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# Abstract

A Dirac Equation

Robert A. Close
Year: 2008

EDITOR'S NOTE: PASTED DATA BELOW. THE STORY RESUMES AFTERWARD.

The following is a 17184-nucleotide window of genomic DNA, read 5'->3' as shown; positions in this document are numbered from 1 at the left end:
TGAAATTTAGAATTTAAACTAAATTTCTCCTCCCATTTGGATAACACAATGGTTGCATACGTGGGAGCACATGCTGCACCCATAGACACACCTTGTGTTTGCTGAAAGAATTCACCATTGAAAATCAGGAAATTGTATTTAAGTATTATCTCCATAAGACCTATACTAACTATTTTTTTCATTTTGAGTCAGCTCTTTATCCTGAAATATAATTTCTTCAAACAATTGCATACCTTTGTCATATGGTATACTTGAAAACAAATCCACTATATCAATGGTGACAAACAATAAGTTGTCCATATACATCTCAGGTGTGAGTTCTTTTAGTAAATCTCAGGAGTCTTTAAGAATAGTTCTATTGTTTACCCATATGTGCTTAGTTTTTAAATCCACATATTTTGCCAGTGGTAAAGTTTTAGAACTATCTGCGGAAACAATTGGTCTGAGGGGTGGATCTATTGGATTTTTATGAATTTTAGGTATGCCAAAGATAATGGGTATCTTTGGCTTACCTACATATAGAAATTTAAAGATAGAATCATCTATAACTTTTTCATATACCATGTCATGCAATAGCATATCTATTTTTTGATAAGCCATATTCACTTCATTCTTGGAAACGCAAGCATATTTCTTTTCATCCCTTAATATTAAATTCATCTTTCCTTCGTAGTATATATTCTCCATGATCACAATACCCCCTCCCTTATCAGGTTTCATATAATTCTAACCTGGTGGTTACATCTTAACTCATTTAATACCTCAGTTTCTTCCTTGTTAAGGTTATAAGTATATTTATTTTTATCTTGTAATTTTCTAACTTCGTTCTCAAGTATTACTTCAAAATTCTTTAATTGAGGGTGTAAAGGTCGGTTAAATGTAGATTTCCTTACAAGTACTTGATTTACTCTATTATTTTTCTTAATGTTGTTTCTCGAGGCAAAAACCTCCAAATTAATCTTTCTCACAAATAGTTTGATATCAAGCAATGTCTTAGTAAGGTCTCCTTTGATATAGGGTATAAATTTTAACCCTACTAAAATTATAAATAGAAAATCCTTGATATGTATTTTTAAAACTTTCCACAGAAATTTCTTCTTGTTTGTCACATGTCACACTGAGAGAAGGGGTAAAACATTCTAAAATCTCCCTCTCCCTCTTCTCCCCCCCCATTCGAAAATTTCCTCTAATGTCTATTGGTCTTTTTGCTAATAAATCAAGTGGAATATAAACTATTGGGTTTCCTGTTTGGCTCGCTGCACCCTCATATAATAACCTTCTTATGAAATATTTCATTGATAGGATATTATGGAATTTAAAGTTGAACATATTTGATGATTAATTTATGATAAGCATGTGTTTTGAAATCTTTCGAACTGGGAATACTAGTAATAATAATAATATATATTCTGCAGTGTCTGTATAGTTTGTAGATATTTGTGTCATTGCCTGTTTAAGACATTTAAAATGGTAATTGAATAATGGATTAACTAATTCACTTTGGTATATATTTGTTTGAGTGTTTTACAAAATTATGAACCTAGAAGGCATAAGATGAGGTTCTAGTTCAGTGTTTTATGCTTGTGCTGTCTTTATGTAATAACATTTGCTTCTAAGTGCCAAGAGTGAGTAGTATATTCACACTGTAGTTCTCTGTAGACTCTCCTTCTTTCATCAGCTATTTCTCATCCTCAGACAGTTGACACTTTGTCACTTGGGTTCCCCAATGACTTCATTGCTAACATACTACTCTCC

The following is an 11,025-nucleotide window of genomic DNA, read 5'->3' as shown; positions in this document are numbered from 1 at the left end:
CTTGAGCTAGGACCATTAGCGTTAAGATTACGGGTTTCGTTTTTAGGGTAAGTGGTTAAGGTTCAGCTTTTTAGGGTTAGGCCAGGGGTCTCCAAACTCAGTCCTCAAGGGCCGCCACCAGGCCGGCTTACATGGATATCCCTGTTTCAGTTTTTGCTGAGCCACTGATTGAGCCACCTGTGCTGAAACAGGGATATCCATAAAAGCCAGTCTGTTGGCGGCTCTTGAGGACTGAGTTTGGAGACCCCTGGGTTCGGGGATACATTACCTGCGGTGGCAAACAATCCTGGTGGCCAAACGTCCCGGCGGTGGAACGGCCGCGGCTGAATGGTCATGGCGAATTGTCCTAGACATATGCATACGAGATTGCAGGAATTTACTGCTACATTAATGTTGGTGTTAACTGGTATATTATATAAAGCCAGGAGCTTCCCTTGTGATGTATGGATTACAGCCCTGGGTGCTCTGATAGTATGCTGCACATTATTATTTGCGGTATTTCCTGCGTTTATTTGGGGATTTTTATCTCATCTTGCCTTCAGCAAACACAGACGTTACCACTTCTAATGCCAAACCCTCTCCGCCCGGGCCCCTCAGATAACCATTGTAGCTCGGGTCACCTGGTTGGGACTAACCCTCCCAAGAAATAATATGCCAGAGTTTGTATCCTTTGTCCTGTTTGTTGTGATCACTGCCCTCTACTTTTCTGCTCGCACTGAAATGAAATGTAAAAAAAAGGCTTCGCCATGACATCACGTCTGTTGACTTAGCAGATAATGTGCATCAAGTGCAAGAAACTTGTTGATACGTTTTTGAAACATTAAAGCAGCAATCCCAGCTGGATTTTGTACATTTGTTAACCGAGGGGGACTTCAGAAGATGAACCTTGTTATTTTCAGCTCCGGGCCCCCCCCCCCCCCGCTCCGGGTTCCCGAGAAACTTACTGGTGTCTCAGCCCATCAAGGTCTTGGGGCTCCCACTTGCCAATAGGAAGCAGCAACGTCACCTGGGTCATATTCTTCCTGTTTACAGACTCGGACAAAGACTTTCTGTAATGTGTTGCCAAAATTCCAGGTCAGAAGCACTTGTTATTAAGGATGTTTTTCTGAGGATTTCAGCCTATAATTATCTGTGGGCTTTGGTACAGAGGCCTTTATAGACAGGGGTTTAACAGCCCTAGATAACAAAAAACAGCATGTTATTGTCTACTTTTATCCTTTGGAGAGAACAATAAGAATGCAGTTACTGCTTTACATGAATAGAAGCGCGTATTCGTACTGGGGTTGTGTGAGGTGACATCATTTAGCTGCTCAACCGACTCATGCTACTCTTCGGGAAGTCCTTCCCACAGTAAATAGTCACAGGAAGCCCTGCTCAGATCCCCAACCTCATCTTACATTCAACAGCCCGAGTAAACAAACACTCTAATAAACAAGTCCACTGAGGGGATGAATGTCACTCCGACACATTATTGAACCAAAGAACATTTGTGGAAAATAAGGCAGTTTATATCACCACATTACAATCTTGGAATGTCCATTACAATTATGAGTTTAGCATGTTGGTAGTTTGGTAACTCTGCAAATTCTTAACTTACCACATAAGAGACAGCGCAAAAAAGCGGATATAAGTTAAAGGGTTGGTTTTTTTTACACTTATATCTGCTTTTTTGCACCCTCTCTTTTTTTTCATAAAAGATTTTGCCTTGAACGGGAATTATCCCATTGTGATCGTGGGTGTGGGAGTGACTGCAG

The time evolution of electrons and other fermions is described by the first-order Dirac equation. Although typically interpreted probabilistically, the Dirac equation is fundamentally a deterministic equation for the evolution of physical observables such as angular momentum density. The Dirac equation can be considered as a second-order wave equation if the wave function is a representation of the first derivatives. The conventional Dirac formalism has two serious flaws. First, the conventional derivation of the parity operator is incorrect. Conventional theory holds that the wave function of a Dirac particle is its own mirror image but certain mirrored interactions do not occur. Such mirror particles have never been observed. Experimental evidence, such as beta decay, supports the alternative hypothesis that the mirror image of matter is antimatter. This problem is solved by identifying a flaw in the conventional derivation of the parity operator, then deriving a new parity operator based on the algebraic properties of vectors. Second, the conjugate momenta (pi) in the freeparticle Hamiltonian (H) do not have the proper relation ( pi =δH δqi ) to the time derivatives of coordinates ( qi ). This problem is solved by replacing the mass term with convection and rotation terms. We then show that the resultant bispinor equation of evolution is equivalent to a classical second-order wave equation for angular momentum density in an elastic solid. The co-existence of forward- and backward-propagating waves along a single axis is the basis of half-integer spin. Wave interference produces both the Lorenz force and the Pauli Exclusion Principle. Mass is associated with radially inward acceleration of the wave such as occurs in a soliton. Angular correlations between spin states are equal to the quantum correlations. Bell?s Theorem is not applicable to classical bispinors. Matter and anti-matter are related by spatial inversion, consistent with experimental observations. The classical wave formulation therefore provides a conceptually clear interpretation of fermion dynamics.